The Would Not Bang Meme mocks those who over-scrutinise women’s bodies, but the ‘would’/'wouldn’t’ language plays into the same narrative
Wouldn’t this be an odd scenario?
It’s summer. You’re dining, alfresco. The waiter brings out your deep fried calamari, or whatever it is you might find on an alfresco menu. Whatever it is, it looks pretty damn tasty. At that moment, three men pass by, one after another, on the adjacent pavement.
The first, you imagine works in law or finance, judging by his two-piece and white collar. His goofy Simpsons tie screams Father’s Day. He clocks your calamari, its succulent tentacles dripping in blubbery goodness. Its suckers are undulating just too provocatively for him to withstand. In fact, a stiffy is already erupting in the crotch his well-to-do trousers. It’s too much. He wants a piece of that calamari so bad, that he has to shout it loud for all to hear.
The second man is scruffier than the first. His trainers look like they’ve done some kilometres, he’s holding a fat notebook, and there’s a pencil jammed behind his ear. He turns his head with interest towards your table, and there is the calamari. It must be something about the way it’s served in such a hot, figure-hugging dressing, because this guy can’t take it either! He wants a taste of those perky suckers, and everyone needs to hear!
‘I definitely would!’
When this man is done ejaculating his disposition all over your quiet afternoon, a third passes by. He’s younger than the other two and a walking advertisement for Topman. By now, you anticipate a comment. But nothing prepares you for the aggression with which it is uttered.
‘I would fucking have that.’
In another world, the public appropriation of women’s bodies, by men from all walks of life, would require no metaphor to explain why it is not natural, and not acceptable. Comments towards women of the, ‘I would,’ phraseology are defended by the argument that it is natural for a man to find a woman physically attractive, and it is natural for him to feel that he would, given the opportunity, put his penis in her vagina. Yes, of course those things are natural, and perfectly human.
What is not natural, is the public vocalisation of that attraction in terms that totally disregard a woman’s right to choose whether or not she finds him sexually attractive, and whether or not she would have his penis poking about in her vagina, given the opportunity. The verb used is ‘would,’ which indicates a disposition of absolute certainty. It’s not, I might, or, I may have sex with this woman, if I asked her permission and she agreed. It is, ‘I would.’
There are hundreds of scenarios anybody may walk into in a day that bring about a feeling of bodily desire. We are, after all, beings attached to a body that has needs, and the desire to fulfil those needs keep us alive. As per the opening analogy, when we are hungry, and we see a juicy cut of steak on somebody else’s plate at a restaurant, our bodies respond. It would be odd however, a faux pas even, to openly express that desire by leering at somebody else’s meal, slathering and drooling all over their personal space, and aggressively communicating our desire to take what was theirs, right from their plate. After all, we’re polite people who wouldn’t like to make anyone feel uncomfortable. This begs the question, why do some men feel the need to publicly and violently express their sexual attraction to women in a manner that makes her, and those around her, feel uncomfortable?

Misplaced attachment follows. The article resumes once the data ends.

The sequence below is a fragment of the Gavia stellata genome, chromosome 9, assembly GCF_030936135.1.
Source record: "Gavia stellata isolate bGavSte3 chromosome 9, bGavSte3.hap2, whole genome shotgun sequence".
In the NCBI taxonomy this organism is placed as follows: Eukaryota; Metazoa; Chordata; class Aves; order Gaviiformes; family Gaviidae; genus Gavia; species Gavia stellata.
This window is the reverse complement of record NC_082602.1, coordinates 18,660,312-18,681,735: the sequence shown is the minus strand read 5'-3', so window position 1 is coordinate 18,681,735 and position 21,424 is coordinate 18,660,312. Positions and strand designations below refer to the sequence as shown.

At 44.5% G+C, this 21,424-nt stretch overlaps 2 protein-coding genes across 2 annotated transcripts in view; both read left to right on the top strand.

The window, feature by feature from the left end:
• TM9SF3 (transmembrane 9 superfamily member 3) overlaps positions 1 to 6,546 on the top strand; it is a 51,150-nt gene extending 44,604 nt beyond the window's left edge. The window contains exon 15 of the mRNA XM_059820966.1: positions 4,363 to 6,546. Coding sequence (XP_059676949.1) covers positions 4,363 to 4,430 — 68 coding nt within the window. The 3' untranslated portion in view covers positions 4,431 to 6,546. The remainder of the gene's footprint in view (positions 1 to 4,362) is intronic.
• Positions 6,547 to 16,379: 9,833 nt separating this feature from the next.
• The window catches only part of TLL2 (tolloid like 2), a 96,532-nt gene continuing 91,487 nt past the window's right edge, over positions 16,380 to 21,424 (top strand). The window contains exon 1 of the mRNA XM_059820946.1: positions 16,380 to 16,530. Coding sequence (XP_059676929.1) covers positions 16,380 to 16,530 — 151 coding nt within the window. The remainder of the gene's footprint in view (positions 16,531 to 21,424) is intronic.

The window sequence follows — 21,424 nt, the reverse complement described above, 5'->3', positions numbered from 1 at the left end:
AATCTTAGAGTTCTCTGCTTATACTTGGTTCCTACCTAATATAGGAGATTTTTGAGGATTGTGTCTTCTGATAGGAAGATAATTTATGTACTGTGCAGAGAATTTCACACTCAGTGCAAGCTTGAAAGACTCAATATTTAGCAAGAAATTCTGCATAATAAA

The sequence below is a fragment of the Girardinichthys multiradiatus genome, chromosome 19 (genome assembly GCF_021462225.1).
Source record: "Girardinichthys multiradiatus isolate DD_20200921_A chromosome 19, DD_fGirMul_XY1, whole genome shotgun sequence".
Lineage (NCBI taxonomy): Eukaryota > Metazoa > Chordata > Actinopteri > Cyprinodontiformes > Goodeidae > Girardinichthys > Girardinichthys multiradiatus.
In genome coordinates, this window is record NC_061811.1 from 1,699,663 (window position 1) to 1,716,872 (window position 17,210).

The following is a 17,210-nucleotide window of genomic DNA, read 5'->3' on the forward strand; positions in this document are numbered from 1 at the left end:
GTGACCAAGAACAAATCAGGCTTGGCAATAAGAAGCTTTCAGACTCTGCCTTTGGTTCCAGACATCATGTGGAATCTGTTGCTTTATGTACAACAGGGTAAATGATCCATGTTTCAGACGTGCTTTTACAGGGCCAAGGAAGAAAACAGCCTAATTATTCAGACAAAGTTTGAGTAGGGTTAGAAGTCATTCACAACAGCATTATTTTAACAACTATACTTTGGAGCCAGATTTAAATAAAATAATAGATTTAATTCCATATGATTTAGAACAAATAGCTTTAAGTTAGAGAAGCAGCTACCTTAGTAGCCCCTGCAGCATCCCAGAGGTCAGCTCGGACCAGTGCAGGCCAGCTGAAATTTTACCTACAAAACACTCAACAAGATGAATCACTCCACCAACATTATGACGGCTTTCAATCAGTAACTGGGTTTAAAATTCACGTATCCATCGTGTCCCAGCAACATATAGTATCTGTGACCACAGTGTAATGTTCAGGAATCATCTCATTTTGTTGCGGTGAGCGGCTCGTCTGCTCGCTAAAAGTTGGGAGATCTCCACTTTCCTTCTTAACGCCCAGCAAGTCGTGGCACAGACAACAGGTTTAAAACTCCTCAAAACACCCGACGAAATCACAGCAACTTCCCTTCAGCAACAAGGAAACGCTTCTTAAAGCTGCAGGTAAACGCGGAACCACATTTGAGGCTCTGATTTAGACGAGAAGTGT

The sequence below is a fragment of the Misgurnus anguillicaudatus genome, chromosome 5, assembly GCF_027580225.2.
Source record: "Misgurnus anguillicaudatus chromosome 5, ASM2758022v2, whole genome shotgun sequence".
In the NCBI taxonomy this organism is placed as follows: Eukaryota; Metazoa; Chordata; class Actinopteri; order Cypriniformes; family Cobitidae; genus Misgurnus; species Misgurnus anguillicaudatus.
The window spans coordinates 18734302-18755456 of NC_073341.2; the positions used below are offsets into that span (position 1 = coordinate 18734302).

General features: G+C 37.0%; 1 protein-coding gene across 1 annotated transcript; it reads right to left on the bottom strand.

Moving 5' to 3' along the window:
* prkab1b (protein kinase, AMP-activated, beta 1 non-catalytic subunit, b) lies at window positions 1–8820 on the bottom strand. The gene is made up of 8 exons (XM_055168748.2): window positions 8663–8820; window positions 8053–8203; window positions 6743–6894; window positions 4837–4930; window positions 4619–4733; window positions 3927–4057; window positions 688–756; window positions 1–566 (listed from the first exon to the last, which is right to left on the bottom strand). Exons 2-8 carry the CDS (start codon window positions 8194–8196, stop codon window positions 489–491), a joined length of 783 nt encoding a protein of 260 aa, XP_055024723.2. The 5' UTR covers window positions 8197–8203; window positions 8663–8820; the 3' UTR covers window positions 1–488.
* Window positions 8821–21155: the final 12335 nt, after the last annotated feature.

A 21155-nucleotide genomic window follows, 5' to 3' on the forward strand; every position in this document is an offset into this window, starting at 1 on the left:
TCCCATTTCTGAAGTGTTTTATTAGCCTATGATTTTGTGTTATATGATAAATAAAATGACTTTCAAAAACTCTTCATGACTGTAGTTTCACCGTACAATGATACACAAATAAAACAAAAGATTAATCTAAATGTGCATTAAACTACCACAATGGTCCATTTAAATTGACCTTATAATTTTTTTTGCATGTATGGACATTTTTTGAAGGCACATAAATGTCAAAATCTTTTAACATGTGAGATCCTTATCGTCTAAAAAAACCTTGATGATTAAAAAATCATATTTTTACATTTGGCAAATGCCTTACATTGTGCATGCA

Is it because men can’t control themselves around good-looking women? Of course not. If I were a man, I would be downright insulted at what this oft-used argument suggests: that men are basic, gormless creatures, controlled solely by carnal mechanisms. If they can control themselves in the presence of a beautiful rib-eye, they can control themselves in the presence of beautiful woman. Now we have swiftly shut down this embarrassing excuse for an argument, is there any justifying remarks like, ‘I would?’
In short, no. They cannot be justified. But they can be explained to a degree.
Many men believe themselves to have more of a right to women’s bodies than women themselves, and publicly communicating this through the means of aggressive language continually strengthens this belief, again and again, so much so that it becomes a cold, hard fact. Of course, there are those who will scoff, and declare this statement overblown, or even fictional.
Is it fictional then, that approximately 85,000 women are raped on average in England and Wales every year? Or that 400,000 women are sexually assaulted each year? Or that 1 in 5 women, aged 16 – 59, has experienced some form of sexual violence? Or that I could spin a globe and choose any country at random, and the statistics would be proportionally similar, and often higher?
Every time a man says ‘I would,’ whether it’s out of peer pressure, or nastiness or even if he doesn’t know why he said it, he is reinforcing the attitudes to women that lead to sexual violence. Hopefully, in drawing attention to the apparently microscopic, the apparently trivial, men and women who read this will think more carefully about their behaviour in these scenarios. Here are my suggestions:
Men, how about, don’t be so revolting?
And women, make sure you are the one to tell him that no, no he fucking would not.